- Fully relax your abdominals and push your fingers into your oblique muscles, which are on the side of your abdomen, about 2 to 5 inches laterally from your navel.
- Begin to stiffen your abdominals gently while feeling your fingers pushing out from this resistance.
- Maintain this stiffness throughout all thoracolumbar fascia strengthening exercises or stretches.
Thoracolumbar Fascia Strengthening Exercises
The exercises in the Clinical Interventions in Aging article are similar to Dr. Stuart McGill's "Big 3" lower back exercises, as explained by the American Council on Exercise, including a side-lying plank, a curl-up and a quadruped bird dog exercise.
Perform eight reps, four on each side for your first set. Then perform more sets while decreasing the number of repetitions by two each time with your last set consisting of four reps, two on each side (eight, six, four).
Move 1: The McGill Curl-Up
- While lying on your back, extend one of your legs and bend the knee of the other leg.
- Keep a natural arch in your back, placing your hands under your lower back to facilitate this.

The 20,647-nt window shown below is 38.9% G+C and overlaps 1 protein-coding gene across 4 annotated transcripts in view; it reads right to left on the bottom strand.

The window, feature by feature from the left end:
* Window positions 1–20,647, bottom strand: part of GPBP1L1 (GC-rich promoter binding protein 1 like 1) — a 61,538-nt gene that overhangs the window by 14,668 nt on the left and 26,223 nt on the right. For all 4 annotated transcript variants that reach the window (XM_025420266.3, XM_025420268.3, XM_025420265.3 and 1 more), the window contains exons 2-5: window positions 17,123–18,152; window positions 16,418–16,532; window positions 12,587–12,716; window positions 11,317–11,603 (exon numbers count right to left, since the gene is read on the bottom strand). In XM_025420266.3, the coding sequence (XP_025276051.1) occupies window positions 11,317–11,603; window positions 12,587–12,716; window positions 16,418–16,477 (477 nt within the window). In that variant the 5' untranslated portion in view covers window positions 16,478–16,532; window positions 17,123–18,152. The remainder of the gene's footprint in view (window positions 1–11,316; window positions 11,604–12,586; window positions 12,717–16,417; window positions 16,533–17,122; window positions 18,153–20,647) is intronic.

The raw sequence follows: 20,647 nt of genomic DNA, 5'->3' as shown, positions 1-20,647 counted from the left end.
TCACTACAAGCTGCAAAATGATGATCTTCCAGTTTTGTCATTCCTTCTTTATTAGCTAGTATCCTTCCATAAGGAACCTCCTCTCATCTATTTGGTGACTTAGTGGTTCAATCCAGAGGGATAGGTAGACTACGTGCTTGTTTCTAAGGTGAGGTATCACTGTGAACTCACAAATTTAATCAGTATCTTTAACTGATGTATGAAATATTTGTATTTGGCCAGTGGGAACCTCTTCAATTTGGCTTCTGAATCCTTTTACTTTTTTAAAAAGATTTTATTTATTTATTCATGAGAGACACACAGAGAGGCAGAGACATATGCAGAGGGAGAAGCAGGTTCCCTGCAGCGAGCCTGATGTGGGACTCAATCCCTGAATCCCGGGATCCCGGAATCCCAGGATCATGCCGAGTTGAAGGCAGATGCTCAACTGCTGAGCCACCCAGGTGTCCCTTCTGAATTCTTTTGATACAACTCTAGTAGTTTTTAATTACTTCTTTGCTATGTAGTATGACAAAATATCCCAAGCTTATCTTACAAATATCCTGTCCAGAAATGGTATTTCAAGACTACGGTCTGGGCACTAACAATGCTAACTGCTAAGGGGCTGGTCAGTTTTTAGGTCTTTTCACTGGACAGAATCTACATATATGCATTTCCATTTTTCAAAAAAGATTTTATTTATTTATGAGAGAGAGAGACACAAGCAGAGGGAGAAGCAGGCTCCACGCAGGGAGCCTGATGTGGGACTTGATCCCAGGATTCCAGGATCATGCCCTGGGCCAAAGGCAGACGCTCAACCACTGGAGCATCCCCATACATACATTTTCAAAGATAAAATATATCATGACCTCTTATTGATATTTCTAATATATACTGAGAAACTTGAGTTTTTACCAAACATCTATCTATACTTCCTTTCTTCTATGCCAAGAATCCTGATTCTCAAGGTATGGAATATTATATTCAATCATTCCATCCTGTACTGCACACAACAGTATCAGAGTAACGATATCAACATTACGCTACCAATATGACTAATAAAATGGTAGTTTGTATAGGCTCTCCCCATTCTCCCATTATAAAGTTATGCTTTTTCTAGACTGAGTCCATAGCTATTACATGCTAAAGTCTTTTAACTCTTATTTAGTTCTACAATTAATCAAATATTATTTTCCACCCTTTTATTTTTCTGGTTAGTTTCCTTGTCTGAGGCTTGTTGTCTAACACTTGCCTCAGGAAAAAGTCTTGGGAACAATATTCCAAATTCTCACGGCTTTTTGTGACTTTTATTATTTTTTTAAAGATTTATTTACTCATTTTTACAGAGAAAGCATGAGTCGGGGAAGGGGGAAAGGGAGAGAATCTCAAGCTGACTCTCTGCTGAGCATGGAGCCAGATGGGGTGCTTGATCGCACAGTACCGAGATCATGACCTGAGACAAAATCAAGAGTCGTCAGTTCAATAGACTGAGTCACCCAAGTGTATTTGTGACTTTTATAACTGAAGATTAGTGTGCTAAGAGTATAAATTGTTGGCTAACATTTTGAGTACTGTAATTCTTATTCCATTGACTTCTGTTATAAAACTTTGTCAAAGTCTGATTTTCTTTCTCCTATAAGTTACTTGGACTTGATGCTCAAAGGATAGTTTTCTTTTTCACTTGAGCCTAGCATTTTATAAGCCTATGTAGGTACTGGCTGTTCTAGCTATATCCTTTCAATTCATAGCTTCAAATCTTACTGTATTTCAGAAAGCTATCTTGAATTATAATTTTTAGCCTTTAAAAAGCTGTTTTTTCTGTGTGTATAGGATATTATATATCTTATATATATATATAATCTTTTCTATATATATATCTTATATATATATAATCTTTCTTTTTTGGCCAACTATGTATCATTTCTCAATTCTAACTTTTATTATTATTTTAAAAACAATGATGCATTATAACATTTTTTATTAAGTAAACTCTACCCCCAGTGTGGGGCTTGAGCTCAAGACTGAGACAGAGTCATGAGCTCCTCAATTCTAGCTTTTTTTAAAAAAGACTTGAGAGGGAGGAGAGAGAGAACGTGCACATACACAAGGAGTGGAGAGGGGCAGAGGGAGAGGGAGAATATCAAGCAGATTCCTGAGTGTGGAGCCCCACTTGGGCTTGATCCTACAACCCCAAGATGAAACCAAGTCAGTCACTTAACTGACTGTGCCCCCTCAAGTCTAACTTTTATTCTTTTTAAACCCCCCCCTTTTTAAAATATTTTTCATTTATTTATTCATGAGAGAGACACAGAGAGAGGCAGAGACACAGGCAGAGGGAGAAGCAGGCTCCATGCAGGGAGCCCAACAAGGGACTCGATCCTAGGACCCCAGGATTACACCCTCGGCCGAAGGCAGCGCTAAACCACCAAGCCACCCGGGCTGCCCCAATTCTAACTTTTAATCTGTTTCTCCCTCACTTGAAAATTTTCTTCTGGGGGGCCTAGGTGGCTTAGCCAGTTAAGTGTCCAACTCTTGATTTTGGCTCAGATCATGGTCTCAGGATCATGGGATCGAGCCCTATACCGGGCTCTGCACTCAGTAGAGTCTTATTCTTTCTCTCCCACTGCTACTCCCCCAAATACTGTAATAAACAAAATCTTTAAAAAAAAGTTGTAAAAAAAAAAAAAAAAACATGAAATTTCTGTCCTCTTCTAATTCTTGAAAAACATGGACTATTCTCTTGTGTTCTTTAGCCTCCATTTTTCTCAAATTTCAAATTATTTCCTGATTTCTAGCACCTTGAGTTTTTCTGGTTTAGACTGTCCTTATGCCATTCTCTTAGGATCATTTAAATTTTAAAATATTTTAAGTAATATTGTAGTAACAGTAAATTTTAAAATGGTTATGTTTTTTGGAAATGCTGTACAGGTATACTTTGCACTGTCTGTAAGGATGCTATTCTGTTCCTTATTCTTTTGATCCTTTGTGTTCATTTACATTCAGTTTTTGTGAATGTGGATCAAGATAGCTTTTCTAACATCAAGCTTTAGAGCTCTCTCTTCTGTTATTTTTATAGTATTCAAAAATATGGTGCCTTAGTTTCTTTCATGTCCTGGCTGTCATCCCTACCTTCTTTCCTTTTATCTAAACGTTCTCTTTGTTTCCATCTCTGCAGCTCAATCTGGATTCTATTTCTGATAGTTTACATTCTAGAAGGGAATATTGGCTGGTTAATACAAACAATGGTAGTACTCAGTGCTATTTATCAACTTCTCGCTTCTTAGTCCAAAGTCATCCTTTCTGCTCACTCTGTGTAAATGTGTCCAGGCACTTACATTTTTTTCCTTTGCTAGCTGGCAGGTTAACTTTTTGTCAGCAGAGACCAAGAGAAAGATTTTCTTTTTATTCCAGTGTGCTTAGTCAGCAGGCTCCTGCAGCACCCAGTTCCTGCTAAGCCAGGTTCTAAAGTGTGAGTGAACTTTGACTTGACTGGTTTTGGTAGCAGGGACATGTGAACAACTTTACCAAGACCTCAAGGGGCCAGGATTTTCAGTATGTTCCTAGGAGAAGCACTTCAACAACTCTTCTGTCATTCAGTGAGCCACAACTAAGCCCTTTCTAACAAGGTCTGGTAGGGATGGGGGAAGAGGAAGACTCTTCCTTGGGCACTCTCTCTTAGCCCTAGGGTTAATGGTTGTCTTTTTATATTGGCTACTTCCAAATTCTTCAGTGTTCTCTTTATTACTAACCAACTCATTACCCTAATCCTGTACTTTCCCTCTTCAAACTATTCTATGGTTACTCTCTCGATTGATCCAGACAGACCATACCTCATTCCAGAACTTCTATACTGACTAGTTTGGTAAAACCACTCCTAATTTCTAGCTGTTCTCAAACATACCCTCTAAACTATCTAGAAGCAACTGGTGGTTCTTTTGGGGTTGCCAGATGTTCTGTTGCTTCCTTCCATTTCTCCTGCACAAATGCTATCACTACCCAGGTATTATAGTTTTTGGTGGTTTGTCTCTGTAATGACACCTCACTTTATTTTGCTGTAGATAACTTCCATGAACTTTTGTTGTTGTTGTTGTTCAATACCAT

- Lift your chest while pulling your shoulders and head off the floor as a unit. Your back should stay in a neutral position without touching your chin or tilting your head backward.
- Perform this hold for 10 seconds before lowering yourself back down in a slow and controlled manner.
Move 2: Side Bridge
- Lying on your side with your forearm on the floor, elbow stacked under your shoulder, place the hand of your other arm on the opposite shoulder for stabilization. Your feet should be pulled back and knees bent at 90 degrees with your knees resting on the floor.
- While maintaining a straight line from your head to your knees, lift your hips off the floor and hold for 10 seconds.
- Repeat on the opposite side.
- To advance this movement, straighten your legs and rest on the sides of your feet instead of your knees.
Move 3: Bird Dog
- Get on the floor on your hands and knees with your knees stacked under your hips and hands stacked under your shoulders.
- Extend your left arm forward and extend your right leg backward at the same time until both are parallel to the floor. Your hips should be in line with your torso and not dipping to one side or the other.
- Hold this position for 10 seconds before repeating on the other side.
- Johns Hopkins Medicine: "Muscle Pain: It May Actually Be Your Fascia"
- Clinical Interventions in Aging: "The Effects of Myofascial Release Technique Combined With Core Stabilization Exercise In Elderly With Non-Specific Low Back Pain: A Randomized Controlled, Single-Blind Study"
- PLOS One: "A Meta-Analysis of Core Stability Exercise Versus General Exercise for Chronic Low Back Pain"
- American Council on Exercise: "Low Back Exercises: Stuart McGill’s Big Three"